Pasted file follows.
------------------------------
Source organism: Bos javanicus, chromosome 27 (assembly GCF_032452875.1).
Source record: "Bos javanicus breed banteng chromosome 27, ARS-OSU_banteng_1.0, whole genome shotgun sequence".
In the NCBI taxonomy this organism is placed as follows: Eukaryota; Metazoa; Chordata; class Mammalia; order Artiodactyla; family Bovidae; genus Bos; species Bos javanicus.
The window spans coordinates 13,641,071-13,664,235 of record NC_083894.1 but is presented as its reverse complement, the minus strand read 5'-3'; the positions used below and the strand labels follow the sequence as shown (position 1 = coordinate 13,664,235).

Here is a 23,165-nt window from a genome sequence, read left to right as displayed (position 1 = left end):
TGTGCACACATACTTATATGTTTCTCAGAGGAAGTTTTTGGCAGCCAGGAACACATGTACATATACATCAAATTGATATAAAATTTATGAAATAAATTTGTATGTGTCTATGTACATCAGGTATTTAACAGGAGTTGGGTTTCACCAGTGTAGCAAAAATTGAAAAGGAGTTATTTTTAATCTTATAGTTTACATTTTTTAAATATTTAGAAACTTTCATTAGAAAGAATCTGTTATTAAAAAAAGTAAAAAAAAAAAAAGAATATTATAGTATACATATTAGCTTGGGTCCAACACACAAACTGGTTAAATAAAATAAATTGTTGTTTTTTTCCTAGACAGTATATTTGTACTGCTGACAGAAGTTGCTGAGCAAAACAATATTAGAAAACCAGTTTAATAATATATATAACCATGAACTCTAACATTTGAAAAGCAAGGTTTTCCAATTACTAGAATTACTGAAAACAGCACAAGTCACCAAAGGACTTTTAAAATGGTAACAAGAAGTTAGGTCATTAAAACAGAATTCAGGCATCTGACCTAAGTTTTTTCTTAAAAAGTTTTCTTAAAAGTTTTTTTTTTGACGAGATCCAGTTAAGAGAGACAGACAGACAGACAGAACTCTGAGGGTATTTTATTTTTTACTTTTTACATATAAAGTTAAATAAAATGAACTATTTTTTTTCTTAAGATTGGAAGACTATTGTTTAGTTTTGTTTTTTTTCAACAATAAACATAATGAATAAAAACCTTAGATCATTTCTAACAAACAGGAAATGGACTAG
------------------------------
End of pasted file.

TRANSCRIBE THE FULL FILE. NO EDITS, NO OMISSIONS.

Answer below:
Source organism: Bos javanicus, chromosome 27 (assembly GCF_032452875.1).
Source record: "Bos javanicus breed banteng chromosome 27, ARS-OSU_banteng_1.0, whole genome shotgun sequence".
In the NCBI taxonomy this organism is placed as follows: Eukaryota; Metazoa; Chordata; class Mammalia; order Artiodactyla; family Bovidae; genus Bos; species Bos javanicus.
The window spans coordinates 13,641,071-13,664,235 of record NC_083894.1 but is presented as its reverse complement, the minus strand read 5'-3'; the positions used below and the strand labels follow the sequence as shown (position 1 = coordinate 13,664,235).

Here is a 23,165-nt window from a genome sequence, read left to right as displayed (position 1 = left end):
TGTGCACACATACTTATATGTTTCTCAGAGGAAGTTTTTGGCAGCCAGGAACACATGTACATATACATCAAATTGATATAAAATTTATGAAATAAATTTGTATGTGTCTATGTACATCAGGTATTTAACAGGAGTTGGGTTTCACCAGTGTAGCAAAAATTGAAAAGGAGTTATTTTTAATCTTATAGTTTACATTTTTTAAATATTTAGAAACTTTCATTAGAAAGAATCTGTTATTAAAAAAAGTAAAAAAAAAAAAAGAATATTATAGTATACATATTAGCTTGGGTCCAACACACAAACTGGTTAAATAAAATAAATTGTTGTTTTTTTCCTAGACAGTATATTTGTACTGCTGACAGAAGTTGCTGAGCAAAACAATATTAGAAAACCAGTTTAATAATATATATAACCATGAACTCTAACATTTGAAAAGCAAGGTTTTCCAATTACTAGAATTACTGAAAACAGCACAAGTCACCAAAGGACTTTTAAAATGGTAACAAGAAGTTAGGTCATTAAAACAGAATTCAGGCATCTGACCTAAGTTTTTTCTTAAAAAGTTTTCTTAAAAGTTTTTTTTTTGACGAGATCCAGTTAAGAGAGACAGACAGACAGACAGAACTCTGAGGGTATTTTATTTTTTACTTTTTACATATAAAGTTAAATAAAATGAACTATTTTTTTTCTTAAGATTGGAAGACTATTGTTTAGTTTTGTTTTTTTTCAACAATAAACATAATGAATAAAAACCTTAGATCATTTCTAACAAACAGGAAATGGACTAG